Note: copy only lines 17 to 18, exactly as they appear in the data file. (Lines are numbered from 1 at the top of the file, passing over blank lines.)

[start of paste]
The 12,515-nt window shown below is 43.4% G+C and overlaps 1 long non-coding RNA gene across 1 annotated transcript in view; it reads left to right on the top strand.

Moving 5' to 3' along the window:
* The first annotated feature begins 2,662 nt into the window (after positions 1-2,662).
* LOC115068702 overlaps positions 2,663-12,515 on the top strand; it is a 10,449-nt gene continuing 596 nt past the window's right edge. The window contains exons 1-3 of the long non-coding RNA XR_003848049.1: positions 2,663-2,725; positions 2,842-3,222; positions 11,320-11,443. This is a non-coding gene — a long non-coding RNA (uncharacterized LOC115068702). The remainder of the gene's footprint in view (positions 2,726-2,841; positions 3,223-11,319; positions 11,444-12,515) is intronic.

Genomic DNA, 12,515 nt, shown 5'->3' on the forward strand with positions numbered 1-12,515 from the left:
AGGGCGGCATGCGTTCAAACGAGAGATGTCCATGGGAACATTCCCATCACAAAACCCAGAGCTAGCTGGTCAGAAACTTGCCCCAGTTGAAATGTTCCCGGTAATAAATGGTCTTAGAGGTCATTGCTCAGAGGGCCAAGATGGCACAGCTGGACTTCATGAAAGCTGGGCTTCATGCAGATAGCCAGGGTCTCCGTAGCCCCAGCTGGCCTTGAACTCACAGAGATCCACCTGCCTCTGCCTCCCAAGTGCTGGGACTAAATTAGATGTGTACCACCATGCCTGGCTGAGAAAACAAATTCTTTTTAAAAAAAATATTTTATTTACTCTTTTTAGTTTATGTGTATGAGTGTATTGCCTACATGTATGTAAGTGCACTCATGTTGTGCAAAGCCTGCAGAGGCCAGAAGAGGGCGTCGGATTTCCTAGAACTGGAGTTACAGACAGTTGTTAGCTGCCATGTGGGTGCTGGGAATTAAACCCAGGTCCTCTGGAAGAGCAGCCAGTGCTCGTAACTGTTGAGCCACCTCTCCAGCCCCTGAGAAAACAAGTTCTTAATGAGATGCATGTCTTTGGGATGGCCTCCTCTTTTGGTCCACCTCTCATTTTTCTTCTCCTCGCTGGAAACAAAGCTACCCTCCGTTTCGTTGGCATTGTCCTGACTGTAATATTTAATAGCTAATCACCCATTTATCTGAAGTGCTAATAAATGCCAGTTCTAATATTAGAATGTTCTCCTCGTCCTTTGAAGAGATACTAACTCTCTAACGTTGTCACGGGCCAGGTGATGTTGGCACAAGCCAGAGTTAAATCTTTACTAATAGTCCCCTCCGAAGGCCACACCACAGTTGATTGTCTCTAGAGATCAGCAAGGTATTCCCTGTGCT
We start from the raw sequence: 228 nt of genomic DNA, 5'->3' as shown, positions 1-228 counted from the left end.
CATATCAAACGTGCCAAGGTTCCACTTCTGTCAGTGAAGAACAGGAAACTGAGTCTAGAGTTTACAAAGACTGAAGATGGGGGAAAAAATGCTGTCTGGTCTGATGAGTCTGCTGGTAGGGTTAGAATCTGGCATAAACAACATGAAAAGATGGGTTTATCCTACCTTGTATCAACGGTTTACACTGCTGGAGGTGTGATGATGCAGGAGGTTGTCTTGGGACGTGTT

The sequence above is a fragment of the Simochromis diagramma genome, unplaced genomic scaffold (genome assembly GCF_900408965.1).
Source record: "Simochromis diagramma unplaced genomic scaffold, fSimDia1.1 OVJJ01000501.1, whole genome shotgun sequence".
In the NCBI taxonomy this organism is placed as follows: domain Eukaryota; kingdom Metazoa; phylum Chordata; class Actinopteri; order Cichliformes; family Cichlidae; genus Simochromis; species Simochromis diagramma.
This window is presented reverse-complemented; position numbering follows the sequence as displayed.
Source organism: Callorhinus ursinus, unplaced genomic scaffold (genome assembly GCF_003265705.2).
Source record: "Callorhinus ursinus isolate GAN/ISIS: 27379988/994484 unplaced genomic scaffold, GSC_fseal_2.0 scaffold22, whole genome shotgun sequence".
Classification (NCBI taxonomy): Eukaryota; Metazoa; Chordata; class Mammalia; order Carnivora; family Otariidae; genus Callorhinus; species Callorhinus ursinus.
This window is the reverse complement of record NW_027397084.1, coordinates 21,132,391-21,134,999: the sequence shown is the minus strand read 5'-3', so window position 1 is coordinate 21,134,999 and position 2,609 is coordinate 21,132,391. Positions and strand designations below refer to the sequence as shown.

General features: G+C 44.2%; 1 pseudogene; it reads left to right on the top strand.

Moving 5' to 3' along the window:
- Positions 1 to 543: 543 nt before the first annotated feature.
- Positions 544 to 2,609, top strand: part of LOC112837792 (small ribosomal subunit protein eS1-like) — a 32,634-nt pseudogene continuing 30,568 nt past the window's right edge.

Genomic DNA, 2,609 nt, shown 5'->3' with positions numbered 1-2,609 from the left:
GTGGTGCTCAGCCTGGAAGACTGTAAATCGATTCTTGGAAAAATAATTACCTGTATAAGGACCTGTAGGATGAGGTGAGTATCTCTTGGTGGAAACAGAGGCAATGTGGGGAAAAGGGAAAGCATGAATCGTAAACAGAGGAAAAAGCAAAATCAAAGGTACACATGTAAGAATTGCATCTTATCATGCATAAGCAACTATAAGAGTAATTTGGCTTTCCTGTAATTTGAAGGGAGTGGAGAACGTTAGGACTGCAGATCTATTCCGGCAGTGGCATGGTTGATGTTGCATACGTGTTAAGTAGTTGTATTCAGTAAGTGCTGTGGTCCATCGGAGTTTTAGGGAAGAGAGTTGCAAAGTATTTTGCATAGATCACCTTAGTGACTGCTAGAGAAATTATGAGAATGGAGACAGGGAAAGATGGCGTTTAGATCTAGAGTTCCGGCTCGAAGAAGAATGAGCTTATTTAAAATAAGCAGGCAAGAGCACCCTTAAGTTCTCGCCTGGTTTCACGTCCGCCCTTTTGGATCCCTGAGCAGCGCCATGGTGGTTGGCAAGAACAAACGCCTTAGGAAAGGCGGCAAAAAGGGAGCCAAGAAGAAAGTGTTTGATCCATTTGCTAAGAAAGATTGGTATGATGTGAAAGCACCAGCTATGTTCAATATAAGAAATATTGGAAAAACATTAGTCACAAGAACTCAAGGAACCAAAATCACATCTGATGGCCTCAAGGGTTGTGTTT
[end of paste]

General features: G+C 44.2%; 1 pseudogene; it reads left to right on the top strand.

Moving 5' to 3' along the window: